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Mining players upbeat on 2022 national Budget

By BRIAN HATYOKA

SINCE Zambia’s independence in 1964, mining has been a major economic sector in the country. Mining makes a significant contribution to Government revenue mainly through mining royalties and Value Added Tax (VAT). The sector has provided a traditional base for foreign exchange earnings and continues to be the major contributor to export receipts.

Despite Zambia’s long mining history and large mineral resource endowment, the country still faces a number of challenges in the sector. These include low levels of local participation and ownership, lack of transparency and accountability as well as inconsistent fiscal policy. Players in the mining sector have lately been complaining of an unfavourable tax regime.

The numerous changes to the mining tax regime in recent years also impacted negatively on investor confidence. Such a status quo, if not tackled, might prompt mining investors to look at alternative investments in other jurisdictions.

Currently, all eyes are on President Hakainde Hichilema and the New Dawn administration to provide better ways of sustaining and attracting investments in the mining sector.

PRESIDENT Hichilema said his Government will increase the annual copper production from about 800,000 tonnes currently to about 2 million tonnes in the next few years.

President Hichilema has a strong background from the corporate world and so the private sector, particularly mining, is positive that President Hichilema’s administration will revive the mining sector.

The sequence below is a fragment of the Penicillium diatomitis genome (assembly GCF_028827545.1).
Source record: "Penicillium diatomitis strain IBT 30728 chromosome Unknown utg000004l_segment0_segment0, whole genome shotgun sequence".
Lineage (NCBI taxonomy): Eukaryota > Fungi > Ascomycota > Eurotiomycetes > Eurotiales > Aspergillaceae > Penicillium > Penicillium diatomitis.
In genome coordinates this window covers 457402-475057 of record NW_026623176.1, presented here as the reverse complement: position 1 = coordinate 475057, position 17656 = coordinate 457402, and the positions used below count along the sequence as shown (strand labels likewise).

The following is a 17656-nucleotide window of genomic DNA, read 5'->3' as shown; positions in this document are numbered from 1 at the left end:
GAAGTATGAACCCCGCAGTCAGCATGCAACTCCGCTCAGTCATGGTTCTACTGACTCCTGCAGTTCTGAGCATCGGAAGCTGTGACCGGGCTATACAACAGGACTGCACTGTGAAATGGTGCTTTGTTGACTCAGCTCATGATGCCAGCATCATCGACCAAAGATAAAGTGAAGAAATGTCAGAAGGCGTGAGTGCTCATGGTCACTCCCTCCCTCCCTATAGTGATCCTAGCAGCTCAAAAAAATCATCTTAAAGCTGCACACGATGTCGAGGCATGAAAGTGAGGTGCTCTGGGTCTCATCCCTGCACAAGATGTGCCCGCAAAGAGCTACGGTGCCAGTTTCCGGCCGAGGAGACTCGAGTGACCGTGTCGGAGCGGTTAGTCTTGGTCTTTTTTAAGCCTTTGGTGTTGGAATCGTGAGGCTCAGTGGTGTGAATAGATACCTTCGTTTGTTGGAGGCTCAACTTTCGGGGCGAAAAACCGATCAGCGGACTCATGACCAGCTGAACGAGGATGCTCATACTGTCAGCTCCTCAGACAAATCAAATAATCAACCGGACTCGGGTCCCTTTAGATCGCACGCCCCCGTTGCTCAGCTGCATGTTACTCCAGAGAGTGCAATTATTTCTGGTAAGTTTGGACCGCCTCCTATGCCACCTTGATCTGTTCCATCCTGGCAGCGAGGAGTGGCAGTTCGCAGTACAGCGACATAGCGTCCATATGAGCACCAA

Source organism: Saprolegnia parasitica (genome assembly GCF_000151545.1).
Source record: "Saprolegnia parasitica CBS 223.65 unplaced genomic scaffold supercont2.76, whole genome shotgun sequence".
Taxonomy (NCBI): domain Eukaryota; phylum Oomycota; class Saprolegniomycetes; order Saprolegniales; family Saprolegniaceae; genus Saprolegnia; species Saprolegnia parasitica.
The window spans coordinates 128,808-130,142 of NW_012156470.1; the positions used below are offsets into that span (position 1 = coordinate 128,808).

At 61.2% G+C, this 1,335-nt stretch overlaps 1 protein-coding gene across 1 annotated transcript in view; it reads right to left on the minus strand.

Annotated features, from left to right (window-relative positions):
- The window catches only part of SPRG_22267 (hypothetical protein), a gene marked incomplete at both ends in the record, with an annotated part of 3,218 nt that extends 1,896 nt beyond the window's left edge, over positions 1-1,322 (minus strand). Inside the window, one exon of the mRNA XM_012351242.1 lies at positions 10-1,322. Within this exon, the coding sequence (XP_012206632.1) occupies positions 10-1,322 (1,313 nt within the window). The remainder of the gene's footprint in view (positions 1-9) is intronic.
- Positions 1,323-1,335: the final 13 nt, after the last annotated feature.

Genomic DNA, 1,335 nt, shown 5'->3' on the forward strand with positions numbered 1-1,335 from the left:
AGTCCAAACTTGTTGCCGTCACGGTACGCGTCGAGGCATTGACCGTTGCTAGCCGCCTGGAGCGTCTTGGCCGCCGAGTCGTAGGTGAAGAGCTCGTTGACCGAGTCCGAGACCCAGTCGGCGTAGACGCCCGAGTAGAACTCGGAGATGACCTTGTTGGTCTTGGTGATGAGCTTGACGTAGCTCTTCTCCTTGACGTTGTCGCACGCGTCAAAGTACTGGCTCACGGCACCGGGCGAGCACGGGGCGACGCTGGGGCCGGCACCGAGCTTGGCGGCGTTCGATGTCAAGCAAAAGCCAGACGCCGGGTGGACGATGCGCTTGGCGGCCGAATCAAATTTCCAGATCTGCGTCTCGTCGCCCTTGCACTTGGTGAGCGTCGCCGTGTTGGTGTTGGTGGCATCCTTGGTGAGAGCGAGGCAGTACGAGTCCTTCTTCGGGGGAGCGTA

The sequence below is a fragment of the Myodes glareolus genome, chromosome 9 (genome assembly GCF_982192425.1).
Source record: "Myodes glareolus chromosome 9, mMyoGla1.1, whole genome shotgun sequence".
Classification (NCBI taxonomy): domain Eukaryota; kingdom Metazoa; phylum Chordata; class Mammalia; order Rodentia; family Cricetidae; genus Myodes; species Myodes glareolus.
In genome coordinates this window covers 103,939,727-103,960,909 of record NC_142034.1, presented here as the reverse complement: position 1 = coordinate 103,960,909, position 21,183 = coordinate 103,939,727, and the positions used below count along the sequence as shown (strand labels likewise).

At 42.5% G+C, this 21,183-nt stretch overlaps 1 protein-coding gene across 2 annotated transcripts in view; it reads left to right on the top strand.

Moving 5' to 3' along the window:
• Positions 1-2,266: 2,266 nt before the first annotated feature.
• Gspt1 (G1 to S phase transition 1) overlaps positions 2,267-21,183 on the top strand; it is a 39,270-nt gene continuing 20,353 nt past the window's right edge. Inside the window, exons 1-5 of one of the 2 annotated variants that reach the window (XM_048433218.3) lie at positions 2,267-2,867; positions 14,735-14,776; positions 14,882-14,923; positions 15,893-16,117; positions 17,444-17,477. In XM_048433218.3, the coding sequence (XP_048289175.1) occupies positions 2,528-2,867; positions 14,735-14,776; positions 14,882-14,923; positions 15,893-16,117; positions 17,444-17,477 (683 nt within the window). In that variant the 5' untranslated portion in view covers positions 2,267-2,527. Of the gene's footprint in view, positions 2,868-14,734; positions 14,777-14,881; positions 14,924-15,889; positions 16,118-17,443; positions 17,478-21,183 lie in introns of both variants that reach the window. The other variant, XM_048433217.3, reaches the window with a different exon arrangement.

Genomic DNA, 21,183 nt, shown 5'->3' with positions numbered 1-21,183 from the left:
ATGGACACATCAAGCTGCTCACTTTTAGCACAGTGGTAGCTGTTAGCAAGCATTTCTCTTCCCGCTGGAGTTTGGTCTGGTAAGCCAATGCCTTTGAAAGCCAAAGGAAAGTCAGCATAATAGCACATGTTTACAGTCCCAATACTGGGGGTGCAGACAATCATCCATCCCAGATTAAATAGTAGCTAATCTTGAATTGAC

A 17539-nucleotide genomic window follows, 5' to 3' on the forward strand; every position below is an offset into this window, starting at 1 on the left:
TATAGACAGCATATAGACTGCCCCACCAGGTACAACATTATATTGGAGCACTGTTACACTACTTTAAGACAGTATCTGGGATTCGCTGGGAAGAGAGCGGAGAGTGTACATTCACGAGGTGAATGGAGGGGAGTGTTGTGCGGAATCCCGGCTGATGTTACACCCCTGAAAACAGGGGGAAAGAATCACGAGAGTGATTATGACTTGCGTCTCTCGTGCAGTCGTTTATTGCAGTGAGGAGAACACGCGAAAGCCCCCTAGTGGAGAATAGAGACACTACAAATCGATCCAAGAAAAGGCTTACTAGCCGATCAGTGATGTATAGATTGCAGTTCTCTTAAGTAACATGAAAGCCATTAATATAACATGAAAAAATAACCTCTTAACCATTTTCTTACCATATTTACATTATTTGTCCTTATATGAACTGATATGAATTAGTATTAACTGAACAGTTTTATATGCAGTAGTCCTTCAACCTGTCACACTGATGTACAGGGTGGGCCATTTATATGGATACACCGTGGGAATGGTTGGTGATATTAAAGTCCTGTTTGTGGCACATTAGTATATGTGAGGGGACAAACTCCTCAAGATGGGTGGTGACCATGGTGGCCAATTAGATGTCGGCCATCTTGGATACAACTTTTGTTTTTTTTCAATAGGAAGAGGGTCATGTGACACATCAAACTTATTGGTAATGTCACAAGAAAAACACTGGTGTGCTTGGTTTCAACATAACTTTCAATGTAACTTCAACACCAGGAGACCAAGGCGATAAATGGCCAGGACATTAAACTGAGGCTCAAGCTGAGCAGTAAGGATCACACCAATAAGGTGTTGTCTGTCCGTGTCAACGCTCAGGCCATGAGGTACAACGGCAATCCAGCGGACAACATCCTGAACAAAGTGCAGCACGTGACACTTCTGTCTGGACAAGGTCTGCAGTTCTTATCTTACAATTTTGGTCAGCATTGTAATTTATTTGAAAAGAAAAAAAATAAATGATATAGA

Specifically, the long awaited first-ever 2022 national Budget under President Hichilema and the United Party for National Development (UPND) administration is expected to address vexing issues in the mining sector.

President Hichilema recently said his Government would create a better operating environment for mining.

In his maiden address to the National Assembly, President Hichilema said his administration would review the mining tax policy framework to ensure predictable and sustained investment in the mining sector.

The Head of State indicated that the action would be done in consultation with stakeholders.

“We will ensure that our people receive their fair share from our mineral wealth. Further, to enhance operations in the sector, Government will review the existing institutional framework. With these measures in place and increased participation of our people, the mining sector is poised to contribute more towards restoring economic growth and improving the livelihoods for our people,” President Hichilema said.

He said his administration is determined to ensure increased local participation and ownership in the sector, more jobs being created, as well as increased investments in the mining sector.

The New Dawn Government promised to offer appropriate incentives in the sector and position Zambia to be a leading manufacturer of mineral value-added products such as electrical cables and copper-based   accessories to meet the growing demand of such products.